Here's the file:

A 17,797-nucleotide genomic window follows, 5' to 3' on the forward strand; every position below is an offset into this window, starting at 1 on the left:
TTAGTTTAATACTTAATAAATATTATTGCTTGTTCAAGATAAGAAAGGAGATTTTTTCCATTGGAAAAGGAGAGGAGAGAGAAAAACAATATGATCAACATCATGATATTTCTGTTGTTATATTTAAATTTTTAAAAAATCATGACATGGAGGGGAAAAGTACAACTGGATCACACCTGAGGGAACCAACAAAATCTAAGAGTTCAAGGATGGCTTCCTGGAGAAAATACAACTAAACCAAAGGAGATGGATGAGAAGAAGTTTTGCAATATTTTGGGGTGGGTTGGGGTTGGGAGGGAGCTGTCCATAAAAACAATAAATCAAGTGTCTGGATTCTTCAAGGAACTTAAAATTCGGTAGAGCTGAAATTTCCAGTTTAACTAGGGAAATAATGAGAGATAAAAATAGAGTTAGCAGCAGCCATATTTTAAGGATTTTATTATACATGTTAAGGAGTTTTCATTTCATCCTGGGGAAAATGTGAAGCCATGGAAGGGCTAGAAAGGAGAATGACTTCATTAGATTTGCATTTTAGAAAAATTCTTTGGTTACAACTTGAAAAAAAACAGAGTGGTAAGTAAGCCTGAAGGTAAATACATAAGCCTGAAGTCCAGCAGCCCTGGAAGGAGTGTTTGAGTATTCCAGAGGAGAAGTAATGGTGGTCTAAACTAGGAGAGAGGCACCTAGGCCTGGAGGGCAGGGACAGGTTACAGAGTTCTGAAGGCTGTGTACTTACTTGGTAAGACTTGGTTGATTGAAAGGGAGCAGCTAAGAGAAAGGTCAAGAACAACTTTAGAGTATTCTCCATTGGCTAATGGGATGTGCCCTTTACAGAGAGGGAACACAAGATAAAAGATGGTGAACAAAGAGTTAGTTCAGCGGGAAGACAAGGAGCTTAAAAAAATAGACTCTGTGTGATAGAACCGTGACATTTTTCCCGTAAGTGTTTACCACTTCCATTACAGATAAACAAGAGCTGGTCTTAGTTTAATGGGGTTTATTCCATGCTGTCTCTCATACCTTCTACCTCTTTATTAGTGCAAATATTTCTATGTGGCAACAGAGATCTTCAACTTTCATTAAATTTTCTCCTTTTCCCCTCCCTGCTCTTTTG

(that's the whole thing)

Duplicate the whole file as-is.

A 17,797-nucleotide genomic window follows, 5' to 3' on the forward strand; every position below is an offset into this window, starting at 1 on the left:
TTAGTTTAATACTTAATAAATATTATTGCTTGTTCAAGATAAGAAAGGAGATTTTTTCCATTGGAAAAGGAGAGGAGAGAGAAAAACAATATGATCAACATCATGATATTTCTGTTGTTATATTTAAATTTTTAAAAAATCATGACATGGAGGGGAAAAGTACAACTGGATCACACCTGAGGGAACCAACAAAATCTAAGAGTTCAAGGATGGCTTCCTGGAGAAAATACAACTAAACCAAAGGAGATGGATGAGAAGAAGTTTTGCAATATTTTGGGGTGGGTTGGGGTTGGGAGGGAGCTGTCCATAAAAACAATAAATCAAGTGTCTGGATTCTTCAAGGAACTTAAAATTCGGTAGAGCTGAAATTTCCAGTTTAACTAGGGAAATAATGAGAGATAAAAATAGAGTTAGCAGCAGCCATATTTTAAGGATTTTATTATACATGTTAAGGAGTTTTCATTTCATCCTGGGGAAAATGTGAAGCCATGGAAGGGCTAGAAAGGAGAATGACTTCATTAGATTTGCATTTTAGAAAAATTCTTTGGTTACAACTTGAAAAAAAACAGAGTGGTAAGTAAGCCTGAAGGTAAATACATAAGCCTGAAGTCCAGCAGCCCTGGAAGGAGTGTTTGAGTATTCCAGAGGAGAAGTAATGGTGGTCTAAACTAGGAGAGAGGCACCTAGGCCTGGAGGGCAGGGACAGGTTACAGAGTTCTGAAGGCTGTGTACTTACTTGGTAAGACTTGGTTGATTGAAAGGGAGCAGCTAAGAGAAAGGTCAAGAACAACTTTAGAGTATTCTCCATTGGCTAATGGGATGTGCCCTTTACAGAGAGGGAACACAAGATAAAAGATGGTGAACAAAGAGTTAGTTCAGCGGGAAGACAAGGAGCTTAAAAAAATAGACTCTGTGTGATAGAACCGTGACATTTTTCCCGTAAGTGTTTACCACTTCCATTACAGATAAACAAGAGCTGGTCTTAGTTTAATGGGGTTTATTCCATGCTGTCTCTCATACCTTCTACCTCTTTATTAGTGCAAATATTTCTATGTGGCAACAGAGATCTTCAACTTTCATTAAATTTTCTCCTTTTCCCCTCCCTGCTCTTTTG